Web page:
A combination of observations and theory is beginning to reveal the nature of the atmospheres of extrasolar giant planets.

Infrared observations of secondary transits hold great promise as diagnostics of the atmospheres, providing information about composition, about dayside temperatures, and, by inference, about heat flow and dynamics. The Spitzer Space Telescope provides five bandpasses in which secondary transits of the nearer transiting planets can be detected. Although five-wavelength spectrophotometry of two or three planets is scarcely all that one might desire, it is vastly more information about the planetary atmospheres than has been available hitherto.

High-resolution near-IR spectroscopy of common molecules such as H2O and CO may yet prove successful, but efforts to date have failed to provide detections of the primary transit spectra of even the most accessible transiting planets. Theory suggests that these spectra contain a lot of information. Adequate observations may however await the launch of space telescopes designed for this purpose; none of these are now on the horizon (although JWST holds some promise for at least some kinds of observations). The upper limits on molecular band strengths that have been set using ground-based observations suggest that sources of continuous opacity (clouds, perhaps) are likely important in the atmospheres of hot Jupiters at pressures of a few mb or less.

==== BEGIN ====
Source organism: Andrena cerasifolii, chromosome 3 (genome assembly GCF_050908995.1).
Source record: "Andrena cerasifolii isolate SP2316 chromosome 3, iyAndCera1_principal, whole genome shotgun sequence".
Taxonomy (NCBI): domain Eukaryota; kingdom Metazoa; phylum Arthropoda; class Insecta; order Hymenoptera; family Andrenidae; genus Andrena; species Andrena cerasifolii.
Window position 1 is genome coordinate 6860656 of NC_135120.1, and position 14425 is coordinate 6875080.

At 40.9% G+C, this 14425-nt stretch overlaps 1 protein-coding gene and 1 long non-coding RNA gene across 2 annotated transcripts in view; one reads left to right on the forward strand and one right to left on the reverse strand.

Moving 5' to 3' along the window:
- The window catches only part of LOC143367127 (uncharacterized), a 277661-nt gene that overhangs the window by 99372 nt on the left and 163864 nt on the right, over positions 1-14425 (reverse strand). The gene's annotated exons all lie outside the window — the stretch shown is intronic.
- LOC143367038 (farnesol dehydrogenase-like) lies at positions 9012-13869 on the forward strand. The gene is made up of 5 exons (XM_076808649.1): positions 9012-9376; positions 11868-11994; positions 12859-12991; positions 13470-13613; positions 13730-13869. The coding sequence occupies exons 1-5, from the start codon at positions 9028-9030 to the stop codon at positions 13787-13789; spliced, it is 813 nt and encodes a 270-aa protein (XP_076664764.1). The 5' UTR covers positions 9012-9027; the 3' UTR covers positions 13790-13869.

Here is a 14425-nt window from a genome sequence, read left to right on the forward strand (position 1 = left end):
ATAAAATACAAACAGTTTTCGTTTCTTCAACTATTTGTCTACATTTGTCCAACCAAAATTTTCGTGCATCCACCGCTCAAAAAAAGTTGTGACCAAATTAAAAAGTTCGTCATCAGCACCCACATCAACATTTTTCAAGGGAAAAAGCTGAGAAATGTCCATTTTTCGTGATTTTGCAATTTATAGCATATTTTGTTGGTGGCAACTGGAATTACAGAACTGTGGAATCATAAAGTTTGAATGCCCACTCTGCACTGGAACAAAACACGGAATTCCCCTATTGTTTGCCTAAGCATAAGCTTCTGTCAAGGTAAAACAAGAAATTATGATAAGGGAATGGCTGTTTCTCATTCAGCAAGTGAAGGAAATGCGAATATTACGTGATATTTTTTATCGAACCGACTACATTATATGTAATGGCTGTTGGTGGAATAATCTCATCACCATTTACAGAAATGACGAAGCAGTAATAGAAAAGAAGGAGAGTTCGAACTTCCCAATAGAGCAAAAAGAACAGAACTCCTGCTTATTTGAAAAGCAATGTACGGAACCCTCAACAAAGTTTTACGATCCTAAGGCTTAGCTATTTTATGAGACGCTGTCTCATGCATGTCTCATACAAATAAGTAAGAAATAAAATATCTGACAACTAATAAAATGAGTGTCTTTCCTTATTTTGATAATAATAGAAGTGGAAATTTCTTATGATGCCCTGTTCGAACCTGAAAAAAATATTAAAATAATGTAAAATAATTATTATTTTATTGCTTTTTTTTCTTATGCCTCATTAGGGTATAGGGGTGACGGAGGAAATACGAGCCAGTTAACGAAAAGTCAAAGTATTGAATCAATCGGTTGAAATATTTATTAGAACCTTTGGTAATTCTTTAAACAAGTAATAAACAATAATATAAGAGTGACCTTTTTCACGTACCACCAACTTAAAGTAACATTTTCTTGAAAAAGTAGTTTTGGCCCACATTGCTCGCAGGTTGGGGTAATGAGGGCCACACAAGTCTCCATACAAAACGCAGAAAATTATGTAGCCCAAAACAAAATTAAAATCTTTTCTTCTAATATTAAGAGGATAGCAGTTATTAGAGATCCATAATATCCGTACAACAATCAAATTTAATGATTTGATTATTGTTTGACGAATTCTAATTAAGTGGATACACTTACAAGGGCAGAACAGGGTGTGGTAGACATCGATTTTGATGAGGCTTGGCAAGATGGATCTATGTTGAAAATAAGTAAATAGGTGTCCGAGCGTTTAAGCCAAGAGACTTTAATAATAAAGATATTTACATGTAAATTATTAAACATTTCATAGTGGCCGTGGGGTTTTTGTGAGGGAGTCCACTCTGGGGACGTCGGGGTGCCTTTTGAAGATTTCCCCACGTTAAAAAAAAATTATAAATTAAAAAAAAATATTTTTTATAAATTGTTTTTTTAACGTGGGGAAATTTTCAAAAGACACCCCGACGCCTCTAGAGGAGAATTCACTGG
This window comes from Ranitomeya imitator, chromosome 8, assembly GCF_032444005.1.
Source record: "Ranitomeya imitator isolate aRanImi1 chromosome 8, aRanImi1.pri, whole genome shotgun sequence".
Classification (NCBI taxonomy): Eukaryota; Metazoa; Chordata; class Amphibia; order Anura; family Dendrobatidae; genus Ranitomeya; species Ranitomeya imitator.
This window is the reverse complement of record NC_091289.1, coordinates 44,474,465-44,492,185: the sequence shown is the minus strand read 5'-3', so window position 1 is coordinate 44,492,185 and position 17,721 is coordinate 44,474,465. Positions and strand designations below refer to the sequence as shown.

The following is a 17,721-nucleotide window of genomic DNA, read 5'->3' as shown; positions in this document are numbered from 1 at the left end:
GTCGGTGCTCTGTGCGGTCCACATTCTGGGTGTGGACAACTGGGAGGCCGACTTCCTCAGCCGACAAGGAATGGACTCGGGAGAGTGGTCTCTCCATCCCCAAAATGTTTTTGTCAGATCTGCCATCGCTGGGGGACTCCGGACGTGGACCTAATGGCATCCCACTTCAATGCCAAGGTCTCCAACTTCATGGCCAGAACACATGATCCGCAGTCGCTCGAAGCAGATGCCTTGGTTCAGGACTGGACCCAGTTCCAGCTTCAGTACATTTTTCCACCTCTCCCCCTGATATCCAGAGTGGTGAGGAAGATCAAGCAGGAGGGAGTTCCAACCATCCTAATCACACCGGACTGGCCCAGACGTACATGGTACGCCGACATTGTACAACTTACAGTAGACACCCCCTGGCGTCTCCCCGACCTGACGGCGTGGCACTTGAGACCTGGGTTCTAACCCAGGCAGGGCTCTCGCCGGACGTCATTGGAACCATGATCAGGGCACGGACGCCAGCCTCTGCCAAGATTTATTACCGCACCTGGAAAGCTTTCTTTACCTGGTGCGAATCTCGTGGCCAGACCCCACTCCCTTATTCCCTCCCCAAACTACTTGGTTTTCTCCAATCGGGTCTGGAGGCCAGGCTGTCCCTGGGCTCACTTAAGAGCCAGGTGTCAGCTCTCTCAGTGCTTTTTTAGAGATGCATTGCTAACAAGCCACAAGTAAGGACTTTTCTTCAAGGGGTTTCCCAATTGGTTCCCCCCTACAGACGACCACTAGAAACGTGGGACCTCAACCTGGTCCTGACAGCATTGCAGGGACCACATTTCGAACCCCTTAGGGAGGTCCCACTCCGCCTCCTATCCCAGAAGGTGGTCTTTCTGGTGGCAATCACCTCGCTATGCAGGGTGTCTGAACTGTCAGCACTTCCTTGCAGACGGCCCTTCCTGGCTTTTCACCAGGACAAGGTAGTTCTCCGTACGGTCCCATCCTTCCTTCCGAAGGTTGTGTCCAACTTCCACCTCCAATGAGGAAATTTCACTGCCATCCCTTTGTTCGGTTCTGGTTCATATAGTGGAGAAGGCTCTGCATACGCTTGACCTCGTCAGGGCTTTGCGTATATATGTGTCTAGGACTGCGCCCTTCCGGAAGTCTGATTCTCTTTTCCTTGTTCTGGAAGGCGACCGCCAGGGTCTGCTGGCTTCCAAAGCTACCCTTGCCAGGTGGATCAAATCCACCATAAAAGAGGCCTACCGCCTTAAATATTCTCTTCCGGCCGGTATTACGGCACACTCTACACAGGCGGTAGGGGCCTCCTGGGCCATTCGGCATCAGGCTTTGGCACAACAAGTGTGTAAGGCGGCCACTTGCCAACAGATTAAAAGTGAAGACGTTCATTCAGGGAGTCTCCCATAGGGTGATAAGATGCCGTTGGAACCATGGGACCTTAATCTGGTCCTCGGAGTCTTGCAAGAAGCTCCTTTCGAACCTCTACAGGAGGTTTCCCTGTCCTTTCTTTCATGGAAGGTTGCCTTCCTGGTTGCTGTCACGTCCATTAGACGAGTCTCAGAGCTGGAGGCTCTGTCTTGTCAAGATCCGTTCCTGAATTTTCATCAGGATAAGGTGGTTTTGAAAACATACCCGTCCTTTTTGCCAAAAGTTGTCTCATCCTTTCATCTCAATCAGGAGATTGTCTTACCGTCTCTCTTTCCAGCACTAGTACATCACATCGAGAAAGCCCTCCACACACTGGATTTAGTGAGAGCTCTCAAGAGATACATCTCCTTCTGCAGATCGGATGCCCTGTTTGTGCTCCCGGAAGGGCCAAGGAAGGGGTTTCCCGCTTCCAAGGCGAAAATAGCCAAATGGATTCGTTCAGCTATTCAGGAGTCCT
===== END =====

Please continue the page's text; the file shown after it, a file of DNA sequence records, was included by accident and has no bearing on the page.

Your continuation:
Visible-light (but space-borne) observations of primary transits have revealed absorption in the Na D lines; the small amplitude of the absorption is consistent with the idea of high clouds, but other explanations are possible as well. The mass-radius relation for extrasolar planets is measured using accurate transit light curves, and it provides constraints on the bulk composition of the planets. Most of the transiting planets agree tolerably well with theoretical expectations for irradiated hydrogen-helium configurations, but the planet orbiting HD 149026 is too small (likely because of a large and dense core), while that orbiting HD 209458 is too large (for reasons that remain mysterious).

Finally, the observations of the transit of Venus described above still await a complete analysis, but a preliminary look shows that the transit spectrum of Venus's atmosphere can easily be seen in the near-IR lines of CO2. These data (and those that will no doubt be obtained at the next Venus transit in 2012), provide both an inspiration and a testing ground for methods that we would like to use on planets of other stars.

We are grateful to the staff of the KIS vacuum tower telescope and to Manuel Collados Vera and the staff of the Instituto de Astrofisica de Canarias for their generous assistance with the observations of the Venus transit. NSO/Kitt Peak FTS data used here were produced by NSF/NOAO.

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